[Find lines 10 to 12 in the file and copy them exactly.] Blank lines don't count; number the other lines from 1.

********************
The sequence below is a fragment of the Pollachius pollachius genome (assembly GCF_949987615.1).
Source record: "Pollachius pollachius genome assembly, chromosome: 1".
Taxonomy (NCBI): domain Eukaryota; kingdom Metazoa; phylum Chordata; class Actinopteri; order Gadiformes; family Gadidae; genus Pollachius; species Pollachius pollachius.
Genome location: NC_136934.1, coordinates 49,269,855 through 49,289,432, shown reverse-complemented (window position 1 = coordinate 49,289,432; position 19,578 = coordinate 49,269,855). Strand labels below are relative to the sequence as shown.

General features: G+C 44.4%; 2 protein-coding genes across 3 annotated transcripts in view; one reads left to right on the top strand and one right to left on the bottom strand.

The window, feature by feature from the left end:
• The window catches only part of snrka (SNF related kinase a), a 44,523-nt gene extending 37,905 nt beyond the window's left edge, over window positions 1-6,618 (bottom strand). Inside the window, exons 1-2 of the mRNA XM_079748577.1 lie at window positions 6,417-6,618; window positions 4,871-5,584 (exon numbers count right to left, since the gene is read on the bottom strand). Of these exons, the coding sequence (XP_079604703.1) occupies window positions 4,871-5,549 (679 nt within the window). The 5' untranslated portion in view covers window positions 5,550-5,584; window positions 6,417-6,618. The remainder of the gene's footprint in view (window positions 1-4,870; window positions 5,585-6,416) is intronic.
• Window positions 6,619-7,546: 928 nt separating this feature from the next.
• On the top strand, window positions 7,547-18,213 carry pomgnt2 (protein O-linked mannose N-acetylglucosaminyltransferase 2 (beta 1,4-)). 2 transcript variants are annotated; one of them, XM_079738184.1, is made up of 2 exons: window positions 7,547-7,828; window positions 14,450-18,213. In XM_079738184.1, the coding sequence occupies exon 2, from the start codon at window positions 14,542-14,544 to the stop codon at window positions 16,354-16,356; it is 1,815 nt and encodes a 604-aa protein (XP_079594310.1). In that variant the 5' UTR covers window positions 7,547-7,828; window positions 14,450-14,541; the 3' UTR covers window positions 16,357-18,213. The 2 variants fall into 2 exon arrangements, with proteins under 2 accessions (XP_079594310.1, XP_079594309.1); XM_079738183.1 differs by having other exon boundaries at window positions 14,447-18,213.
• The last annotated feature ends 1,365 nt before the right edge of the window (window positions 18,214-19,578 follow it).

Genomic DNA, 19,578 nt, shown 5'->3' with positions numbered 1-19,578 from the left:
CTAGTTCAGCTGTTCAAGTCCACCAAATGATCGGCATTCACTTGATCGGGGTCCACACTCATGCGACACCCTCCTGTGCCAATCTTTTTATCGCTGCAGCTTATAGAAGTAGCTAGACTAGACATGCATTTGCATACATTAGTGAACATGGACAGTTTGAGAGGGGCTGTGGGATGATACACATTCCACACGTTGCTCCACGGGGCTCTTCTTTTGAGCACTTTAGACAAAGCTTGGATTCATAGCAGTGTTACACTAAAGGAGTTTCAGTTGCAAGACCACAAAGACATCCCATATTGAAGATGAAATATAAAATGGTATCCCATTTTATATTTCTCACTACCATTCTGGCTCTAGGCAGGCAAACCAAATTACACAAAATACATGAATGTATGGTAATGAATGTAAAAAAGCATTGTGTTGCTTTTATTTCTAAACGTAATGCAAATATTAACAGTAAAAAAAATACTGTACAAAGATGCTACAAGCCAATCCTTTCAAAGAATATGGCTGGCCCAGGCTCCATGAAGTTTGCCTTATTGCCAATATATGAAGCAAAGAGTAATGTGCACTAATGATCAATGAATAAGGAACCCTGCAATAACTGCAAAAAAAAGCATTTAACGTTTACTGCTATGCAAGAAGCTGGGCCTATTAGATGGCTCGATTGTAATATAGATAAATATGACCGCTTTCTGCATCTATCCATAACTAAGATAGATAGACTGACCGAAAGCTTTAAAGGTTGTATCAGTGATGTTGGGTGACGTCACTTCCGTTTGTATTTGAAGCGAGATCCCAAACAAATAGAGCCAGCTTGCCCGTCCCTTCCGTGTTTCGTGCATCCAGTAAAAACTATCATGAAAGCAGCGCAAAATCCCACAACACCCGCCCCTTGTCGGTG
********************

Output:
• The last annotated feature ends 1,365 nt before the right edge of the window (window positions 18,214-19,578 follow it).

Genomic DNA, 19,578 nt, shown 5'->3' with positions numbered 1-19,578 from the left:
CTAGTTCAGCTGTTCAAGTCCACCAAATGATCGGCATTCACTTGATCGGGGTCCACACTCATGCGACACCCTCCTGTGCCAATCTTTTTATCGCTGCAGCTTATAGAAGTAGCTAGACTAGACATGCATTTGCATACATTAGTGAACATGGACAGTTTGAGAGGGGCTGTGGGATGATACACATTCCACACGTTGCTCCACGGGGCTCTTCTTTTGAGCACTTTAGACAAAGCTTGGATTCATAGCAGTGTTACACTAAAGGAGTTTCAGTTGCAAGACCACAAAGACATCCCATATTGAAGATGAAATATAAAATGGTATCCCATTTTATATTTCTCACTACCATTCTGGCTCTAGGCAGGCAAACCAAATTACACAAAATACATGAATGTATGGTAATGAATGTAAAAAAGCATTGTGTTGCTTTTATTTCTAAACGTAATGCAAATATTAACAGTAAAAAAAATACTGTACAAAGATGCTACAAGCCAATCCTTTCAAAGAATATGGCTGGCCCAGGCTCCATGAAGTTTGCCTTATTGCCAATATATGAAGCAAAGAGTAATGTGCACTAATGATCAATGAATAAGGAACCCTGCAATAACTGCAAAAAAAAGCATTTAACGTTTACTGCTATGCAAGAAGCTGGGCCTATTAGATGGCTCGATTGTAATATAGATAAATATGACCGCTTTCTGCATCTATCCATAACTAAGATAGATAGACTGACCGAAAGCTTTAAAGGTTGTATCAGTGATGTTGGGTGACGTCACTTCCGTTTGTATTTGAAGCGAGATCCCAAACAAATAGAGCCAGCTTGCCCGTCCCTTCCGTGTTTCGTGCATCCAGTAAAAACTATCATGAAAGCAGCGCAAAATCCCACAACACCCGCCCCTTGTCGGTG